“Look, I won’t go far, okay? If the apocalypse comes, beep me.”
— Buffy, BtVS, “Never Kill a Boy on the First Date”
Last summer, I spent a week at a dude ranch in Montana, riding horses, shooting rifles, panning for gold, hiking, incredible wildlife viewing, and generally hanging out. Montana is a great place to hang out. That’s because, out on the ranches, even those that are “close to town” by their standards are far away by the standards of us city dwellers. The ranch where I stayed had a driveway that was over a mile long between the main road and the first ranch buildings (the corral), and that’s considered short.
I mention all of this because, while I was on the ranch for a week, I had no access to email or my cell. None. There was simply no signal out there. You could get a sort of sketchy signal on the main road, so if I was truly desperate, technically I could have walked out there. Believe me, I considered it.
I’m hyper-connected. I am checking email constantly, texting, making phone calls, on Facebook, etc. I’m also one of those people who gets a LOT of incoming communication. I go a day without checking messages, and I have hundreds to weed through (both work and personal), and that’s mighty overwhelming.
Last week, we talked a little bit about bringing your cell along when you solo hike. I mentioned the big caveat, which is that it won’t always work out there in the wild (or on a Montana ranch), but I urged you to bring it along anyhow. I’ve noticed, however, that there is a common reaction to this suggestion: But I’m going out into the wilderness! Isn’t bringing a cell phone defeating the purpose?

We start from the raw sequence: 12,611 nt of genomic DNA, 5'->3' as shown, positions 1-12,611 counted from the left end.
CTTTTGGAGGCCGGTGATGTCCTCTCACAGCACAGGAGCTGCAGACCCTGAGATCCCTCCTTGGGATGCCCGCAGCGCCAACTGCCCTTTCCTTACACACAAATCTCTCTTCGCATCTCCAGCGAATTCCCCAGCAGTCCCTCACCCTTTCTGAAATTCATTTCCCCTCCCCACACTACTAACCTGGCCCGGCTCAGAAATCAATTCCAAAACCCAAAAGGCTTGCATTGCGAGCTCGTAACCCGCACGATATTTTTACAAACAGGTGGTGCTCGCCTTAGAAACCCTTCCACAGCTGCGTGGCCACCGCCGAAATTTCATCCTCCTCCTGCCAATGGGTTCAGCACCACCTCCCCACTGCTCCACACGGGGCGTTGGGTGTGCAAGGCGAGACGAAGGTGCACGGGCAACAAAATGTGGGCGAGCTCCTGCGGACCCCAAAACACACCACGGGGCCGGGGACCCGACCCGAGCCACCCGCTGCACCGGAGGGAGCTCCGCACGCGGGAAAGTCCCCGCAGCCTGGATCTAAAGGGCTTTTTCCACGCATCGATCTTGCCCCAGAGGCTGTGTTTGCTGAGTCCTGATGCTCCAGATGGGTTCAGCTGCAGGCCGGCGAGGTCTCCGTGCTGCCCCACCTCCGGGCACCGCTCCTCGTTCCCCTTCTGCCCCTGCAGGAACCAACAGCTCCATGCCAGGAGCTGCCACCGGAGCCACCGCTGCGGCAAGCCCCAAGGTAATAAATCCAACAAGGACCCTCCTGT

No. Not at all. And here’s why:
Your phone has an off button.
Simple, I know, but oh-so-important. The phone is a safety precaution. (And, if you’re like me, a way to snap a photo and upload it for everyone’s viewing pleasure, whether at the moment or at a later time.) I don’t check my email on hikes. I don’t make calls. I tend to silence my phone or turn it off entirely. I have it just in case, but I take the opportunity to completely ignore it, and my hyper-connected life.
It’s good to disconnect every so often. You can do it at home, too — try going 24 hours without answering the phone, checking your email, or turning on the television. I call it “going hermit.” It’s unbelievably serene (if you can find the 24 hours to do it). All those voices and nagging wonders about what’s going on slowly quiet down, so that even when you get back to the bustle you feel more in control and less rushed.
Hiking and camping is the perfect opportunity to disconnect. Bring the phone. Make sure it’s charged. And then turn it off until you need it. You won’t be sorry.